# Quick Way to Find the Largest Array in a Multidimensional Array?

Situation: I have a multidimensional array with a variable number of elements. e.g.

``````array(N) {
0 => array(3) { ... },
1 => array(8) { ... },
2 => array(1) { ... },
...
M => array(12) { ... },
...
N-1 => array(7) { ... }
}
``````

And I would like to find the maximum number of elements in this sub-array (in the example above, it would be 12). A straightforward solution would be an O(N) linear search.

``````<?php
function max_length(\$2d_array) {
\$max = 0;
foreach(\$2d_array as \$child) {
if(count(\$child) > \$max) {
\$max = count(\$child);
}
}
return \$max;
}
``````

However, I can't help but wonder if there's some clever trick to optimize this lookup. So my question is a two-parter (though an answer to either part would solve it):

• Is there an algorithm that performs this search faster than O(N) without requiring special requirements (pre-sorted, etc)?
• Is there an obscure PHP function somewhere that will perform this search in native code rather than my userland PHP script?

Not sure about the performance, but I think the following should work:

``````\$count = array_map('count', \$input_arr);
\$min = array_keys(\$count , max(\$count))[0];
\$largest_arr = \$input_arr[\$min];
``````

Or even:

``````\$counts = array_map('count', \$input_arr);
\$key = array_flip(\$counts)[max(\$counts)];
\$largest_arr = \$input_arr[\$key];
``````

1) Sort the multi-dim array by the element sizes:
Choose an algorithm that runs in O(n logn) worst case, e.g. Heap Sort (comparison of sorting algorithms).

2) Choose the last element.
This runs in O(1)

So if you implement the sorting algorithm yourself and assuming that fetching the array length is O(1) and not linear (no counting every time you ask for the length), you can do it in O(n logn)

I can't comment on any PHP methods which do this for you since I'm not using it.

• Strictly speaking, N log N is worse than N: 1000 * lg(1000) is just below 10,000. I appreciate the effort though – Scott Arciszewski Feb 18 '14 at 18:17
• If there is a sorting algorithm that performs better than O(n), then that's your solution. I posted this answer with O(n logn) since this is currently the best bound known for comparing sorting algorithms. So it can't be faster than this unless you find a way to sort it non-comparingly without reencoding the array into a numeric representation (which seems impossible to me). – runDOSrun Feb 18 '14 at 18:24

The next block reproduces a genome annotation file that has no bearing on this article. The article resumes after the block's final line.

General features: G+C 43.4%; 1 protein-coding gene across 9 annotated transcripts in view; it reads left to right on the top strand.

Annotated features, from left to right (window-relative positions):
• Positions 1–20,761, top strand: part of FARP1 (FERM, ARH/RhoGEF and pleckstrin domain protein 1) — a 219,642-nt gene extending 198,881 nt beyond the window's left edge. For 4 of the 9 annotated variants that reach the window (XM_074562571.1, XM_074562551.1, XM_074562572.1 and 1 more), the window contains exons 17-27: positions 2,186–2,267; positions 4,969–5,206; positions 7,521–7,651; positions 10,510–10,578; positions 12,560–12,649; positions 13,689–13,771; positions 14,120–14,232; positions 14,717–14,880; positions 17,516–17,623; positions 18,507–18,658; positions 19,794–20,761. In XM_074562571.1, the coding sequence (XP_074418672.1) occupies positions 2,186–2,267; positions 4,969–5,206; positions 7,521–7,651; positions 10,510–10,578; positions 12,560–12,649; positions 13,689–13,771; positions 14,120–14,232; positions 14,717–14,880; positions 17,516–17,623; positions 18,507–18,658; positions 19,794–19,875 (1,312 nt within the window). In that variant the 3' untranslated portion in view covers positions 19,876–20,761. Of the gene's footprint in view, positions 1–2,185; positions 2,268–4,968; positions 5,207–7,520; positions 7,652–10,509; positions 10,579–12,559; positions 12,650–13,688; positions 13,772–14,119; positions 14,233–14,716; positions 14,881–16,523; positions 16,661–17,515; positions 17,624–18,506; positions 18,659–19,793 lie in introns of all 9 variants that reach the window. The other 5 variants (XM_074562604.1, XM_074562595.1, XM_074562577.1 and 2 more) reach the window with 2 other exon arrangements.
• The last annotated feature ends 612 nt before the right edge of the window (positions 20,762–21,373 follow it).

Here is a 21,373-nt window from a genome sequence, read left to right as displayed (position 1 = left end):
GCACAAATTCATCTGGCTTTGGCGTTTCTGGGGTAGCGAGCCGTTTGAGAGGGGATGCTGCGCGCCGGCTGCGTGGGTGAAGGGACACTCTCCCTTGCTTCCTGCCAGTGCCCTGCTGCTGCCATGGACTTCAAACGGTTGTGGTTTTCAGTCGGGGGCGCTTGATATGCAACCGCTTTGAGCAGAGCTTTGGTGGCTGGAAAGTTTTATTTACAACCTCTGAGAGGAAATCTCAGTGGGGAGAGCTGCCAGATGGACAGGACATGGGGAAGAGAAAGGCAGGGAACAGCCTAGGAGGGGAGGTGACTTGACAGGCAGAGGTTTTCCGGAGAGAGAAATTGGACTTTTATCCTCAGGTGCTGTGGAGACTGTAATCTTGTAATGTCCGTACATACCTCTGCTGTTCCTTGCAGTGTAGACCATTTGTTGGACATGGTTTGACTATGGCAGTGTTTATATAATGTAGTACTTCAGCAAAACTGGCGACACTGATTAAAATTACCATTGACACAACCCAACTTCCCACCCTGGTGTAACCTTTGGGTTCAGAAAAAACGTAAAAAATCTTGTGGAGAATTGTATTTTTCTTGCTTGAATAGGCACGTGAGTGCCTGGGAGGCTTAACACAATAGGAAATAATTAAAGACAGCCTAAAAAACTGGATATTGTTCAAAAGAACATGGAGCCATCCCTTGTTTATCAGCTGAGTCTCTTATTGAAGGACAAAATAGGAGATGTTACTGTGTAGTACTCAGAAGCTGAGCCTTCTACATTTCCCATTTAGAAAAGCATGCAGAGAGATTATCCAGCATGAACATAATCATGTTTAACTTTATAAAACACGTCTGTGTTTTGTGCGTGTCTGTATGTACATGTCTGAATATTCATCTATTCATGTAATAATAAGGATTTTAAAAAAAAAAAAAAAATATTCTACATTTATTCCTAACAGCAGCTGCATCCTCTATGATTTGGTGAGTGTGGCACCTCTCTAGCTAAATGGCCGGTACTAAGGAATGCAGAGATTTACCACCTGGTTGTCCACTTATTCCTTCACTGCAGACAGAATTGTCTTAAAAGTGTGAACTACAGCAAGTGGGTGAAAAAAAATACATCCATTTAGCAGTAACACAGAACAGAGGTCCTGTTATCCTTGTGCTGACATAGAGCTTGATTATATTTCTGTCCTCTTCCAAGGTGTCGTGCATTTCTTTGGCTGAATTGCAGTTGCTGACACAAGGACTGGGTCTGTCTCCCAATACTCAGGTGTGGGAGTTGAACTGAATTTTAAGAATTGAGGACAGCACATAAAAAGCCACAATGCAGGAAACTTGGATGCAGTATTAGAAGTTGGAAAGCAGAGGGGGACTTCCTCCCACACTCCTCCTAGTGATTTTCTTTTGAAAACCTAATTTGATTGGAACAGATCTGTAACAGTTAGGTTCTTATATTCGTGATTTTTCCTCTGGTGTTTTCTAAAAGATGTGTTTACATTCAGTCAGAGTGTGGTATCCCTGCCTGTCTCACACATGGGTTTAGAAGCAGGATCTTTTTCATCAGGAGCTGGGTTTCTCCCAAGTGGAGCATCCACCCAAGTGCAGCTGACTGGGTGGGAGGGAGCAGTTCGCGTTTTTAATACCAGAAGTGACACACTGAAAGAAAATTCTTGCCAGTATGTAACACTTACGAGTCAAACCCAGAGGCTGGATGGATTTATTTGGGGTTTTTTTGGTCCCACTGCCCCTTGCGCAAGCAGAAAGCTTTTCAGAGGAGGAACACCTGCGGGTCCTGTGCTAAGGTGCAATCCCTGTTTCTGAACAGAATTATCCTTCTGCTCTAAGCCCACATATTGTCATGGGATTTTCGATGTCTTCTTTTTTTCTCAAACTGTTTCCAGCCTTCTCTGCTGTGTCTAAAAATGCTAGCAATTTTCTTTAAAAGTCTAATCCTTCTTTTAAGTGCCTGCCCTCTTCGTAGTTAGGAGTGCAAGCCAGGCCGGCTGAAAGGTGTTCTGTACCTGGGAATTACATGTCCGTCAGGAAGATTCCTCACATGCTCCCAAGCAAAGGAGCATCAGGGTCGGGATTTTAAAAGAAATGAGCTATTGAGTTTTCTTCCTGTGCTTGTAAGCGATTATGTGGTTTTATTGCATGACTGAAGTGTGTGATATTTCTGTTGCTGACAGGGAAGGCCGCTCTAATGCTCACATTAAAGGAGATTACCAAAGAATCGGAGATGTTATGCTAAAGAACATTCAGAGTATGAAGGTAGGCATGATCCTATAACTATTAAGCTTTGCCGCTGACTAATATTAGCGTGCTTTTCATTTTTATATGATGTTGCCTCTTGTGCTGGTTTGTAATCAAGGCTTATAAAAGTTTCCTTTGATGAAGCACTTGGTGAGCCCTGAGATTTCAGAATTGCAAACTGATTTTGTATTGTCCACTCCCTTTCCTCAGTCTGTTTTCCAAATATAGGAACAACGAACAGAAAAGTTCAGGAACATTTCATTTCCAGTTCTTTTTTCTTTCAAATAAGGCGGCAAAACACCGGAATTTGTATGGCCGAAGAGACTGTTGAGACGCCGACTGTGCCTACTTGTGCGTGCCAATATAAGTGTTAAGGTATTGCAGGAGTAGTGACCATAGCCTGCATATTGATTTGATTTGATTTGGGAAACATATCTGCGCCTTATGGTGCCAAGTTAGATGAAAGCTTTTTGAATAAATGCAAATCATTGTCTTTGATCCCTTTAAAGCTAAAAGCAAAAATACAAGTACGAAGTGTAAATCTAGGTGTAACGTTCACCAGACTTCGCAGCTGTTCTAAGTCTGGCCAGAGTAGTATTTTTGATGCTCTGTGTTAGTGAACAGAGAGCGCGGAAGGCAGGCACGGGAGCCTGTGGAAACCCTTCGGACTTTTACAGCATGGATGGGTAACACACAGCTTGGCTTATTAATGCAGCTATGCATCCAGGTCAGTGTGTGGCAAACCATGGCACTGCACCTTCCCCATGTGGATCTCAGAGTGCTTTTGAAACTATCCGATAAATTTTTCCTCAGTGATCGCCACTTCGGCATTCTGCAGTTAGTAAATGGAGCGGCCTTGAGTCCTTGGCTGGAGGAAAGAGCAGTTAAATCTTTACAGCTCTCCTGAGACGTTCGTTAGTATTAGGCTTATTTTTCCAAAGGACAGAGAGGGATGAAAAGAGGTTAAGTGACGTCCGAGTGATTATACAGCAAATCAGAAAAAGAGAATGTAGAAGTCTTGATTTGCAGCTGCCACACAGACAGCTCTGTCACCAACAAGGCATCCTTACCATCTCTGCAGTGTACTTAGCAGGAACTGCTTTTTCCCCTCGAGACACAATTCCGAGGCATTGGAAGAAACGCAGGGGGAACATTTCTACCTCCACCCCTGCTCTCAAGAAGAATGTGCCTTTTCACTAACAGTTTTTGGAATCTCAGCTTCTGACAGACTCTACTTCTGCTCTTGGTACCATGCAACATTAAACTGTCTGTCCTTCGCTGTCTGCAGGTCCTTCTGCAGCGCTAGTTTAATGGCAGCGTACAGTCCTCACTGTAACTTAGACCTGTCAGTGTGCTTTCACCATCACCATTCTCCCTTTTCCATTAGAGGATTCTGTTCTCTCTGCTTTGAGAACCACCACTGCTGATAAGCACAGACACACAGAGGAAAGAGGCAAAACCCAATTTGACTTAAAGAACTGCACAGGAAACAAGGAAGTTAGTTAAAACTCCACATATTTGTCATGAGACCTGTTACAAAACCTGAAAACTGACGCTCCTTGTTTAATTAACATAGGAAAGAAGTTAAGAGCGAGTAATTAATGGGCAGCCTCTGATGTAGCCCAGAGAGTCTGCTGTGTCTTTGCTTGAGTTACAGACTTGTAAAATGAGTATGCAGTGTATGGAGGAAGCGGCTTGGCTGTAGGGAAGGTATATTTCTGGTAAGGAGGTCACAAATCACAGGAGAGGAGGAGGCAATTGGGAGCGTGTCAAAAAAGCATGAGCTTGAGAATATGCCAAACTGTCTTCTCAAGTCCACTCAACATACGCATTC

• Well, if the data is sorted, getting O(1) is trivial; that's why I specified "without requiring special requirements (pre-sorted, etc)". Sorting is expensive. Thanks for your answer, though; if I had a requirement to sort the data shortest-to-longest, heap-sort would probably help significantly ;) – Scott Arciszewski Feb 18 '14 at 18:26
``````\$max = 0;
foreach(\$array as \$obj)
{
if(\$obj->dnum > \$max)
{
\$max = \$obj->dnum;
}
}
``````

or

``````\$numbers = array();
foreach(\$array as \$obj)
{
\$numbers[] = \$obj->dnum;
}
\$max = max(\$numbers);
``````

or ...

• Sadly, we don't have a \$obj->dnum to compare, so this solution wouldn't work. – Scott Arciszewski Feb 18 '14 at 19:39

Just for fun:

``````array_multisort(\$result = array_map('count', \$array), SORT_DESC);
echo \$result[0];
``````
• Heh. Naive solution: Result 44 calculated in 0.049926996231079 seconds. Stack Overflow: Result 44 calculated in 0.13289713859558 seconds. – Scott Arciszewski Feb 18 '14 at 18:32
• @Scott: I don't know what that means. Also, `array_multisort` returns boolean so no `array_shift`. – AbraCadaver Feb 18 '14 at 19:18
• I was benchmarking it. It took ~3x as long as the naive approach. You could use `return array_shift(\$result);` in a function call context. – Scott Arciszewski Feb 18 '14 at 19:32
• Yes, mine is "Just for fun" approach :0 – AbraCadaver Feb 18 '14 at 19:33
• Yeah, it was a fun solution to the problem. But for the sake of fairness, I benchmarked it. ;) – Scott Arciszewski Feb 18 '14 at 19:38

``````function accmp(&\$a, &\$b) {  return count(\$a)<count(\$b)?-1:1; }